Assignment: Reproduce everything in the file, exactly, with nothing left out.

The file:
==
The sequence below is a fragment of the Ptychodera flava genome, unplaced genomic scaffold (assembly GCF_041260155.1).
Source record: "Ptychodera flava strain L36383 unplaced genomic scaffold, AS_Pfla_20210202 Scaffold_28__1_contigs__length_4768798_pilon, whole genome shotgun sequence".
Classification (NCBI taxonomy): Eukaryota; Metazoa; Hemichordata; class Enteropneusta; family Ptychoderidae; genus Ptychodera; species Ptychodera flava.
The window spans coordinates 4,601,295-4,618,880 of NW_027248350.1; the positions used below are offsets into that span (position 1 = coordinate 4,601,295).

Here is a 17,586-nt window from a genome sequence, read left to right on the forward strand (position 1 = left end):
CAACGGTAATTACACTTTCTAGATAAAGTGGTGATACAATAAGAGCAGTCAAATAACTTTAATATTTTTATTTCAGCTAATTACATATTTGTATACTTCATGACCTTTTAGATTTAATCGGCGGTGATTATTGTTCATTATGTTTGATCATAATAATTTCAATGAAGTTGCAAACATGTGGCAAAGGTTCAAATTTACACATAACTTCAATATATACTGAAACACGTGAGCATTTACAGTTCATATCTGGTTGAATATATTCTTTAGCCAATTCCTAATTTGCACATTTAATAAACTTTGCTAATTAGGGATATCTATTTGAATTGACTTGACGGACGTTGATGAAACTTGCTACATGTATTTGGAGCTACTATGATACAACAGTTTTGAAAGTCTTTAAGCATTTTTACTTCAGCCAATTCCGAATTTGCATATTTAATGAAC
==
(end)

The sequence below is a fragment of the Ptychodera flava genome, unplaced genomic scaffold (assembly GCF_041260155.1).
Source record: "Ptychodera flava strain L36383 unplaced genomic scaffold, AS_Pfla_20210202 Scaffold_28__1_contigs__length_4768798_pilon, whole genome shotgun sequence".
Classification (NCBI taxonomy): Eukaryota; Metazoa; Hemichordata; class Enteropneusta; family Ptychoderidae; genus Ptychodera; species Ptychodera flava.
The window spans coordinates 4,601,295-4,618,880 of NW_027248350.1; the positions used below are offsets into that span (position 1 = coordinate 4,601,295).

Here is a 17,586-nt window from a genome sequence, read left to right on the forward strand (position 1 = left end):
CAACGGTAATTACACTTTCTAGATAAAGTGGTGATACAATAAGAGCAGTCAAATAACTTTAATATTTTTATTTCAGCTAATTACATATTTGTATACTTCATGACCTTTTAGATTTAATCGGCGGTGATTATTGTTCATTATGTTTGATCATAATAATTTCAATGAAGTTGCAAACATGTGGCAAAGGTTCAAATTTACACATAACTTCAATATATACTGAAACACGTGAGCATTTACAGTTCATATCTGGTTGAATATATTCTTTAGCCAATTCCTAATTTGCACATTTAATAAACTTTGCTAATTAGGGATATCTATTTGAATTGACTTGACGGACGTTGATGAAACTTGCTACATGTATTTGGAGCTACTATGATACAACAGTTTTGAAAGTCTTTAAGCATTTTTACTTCAGCCAATTCCGAATTTGCATATTTAATGAAC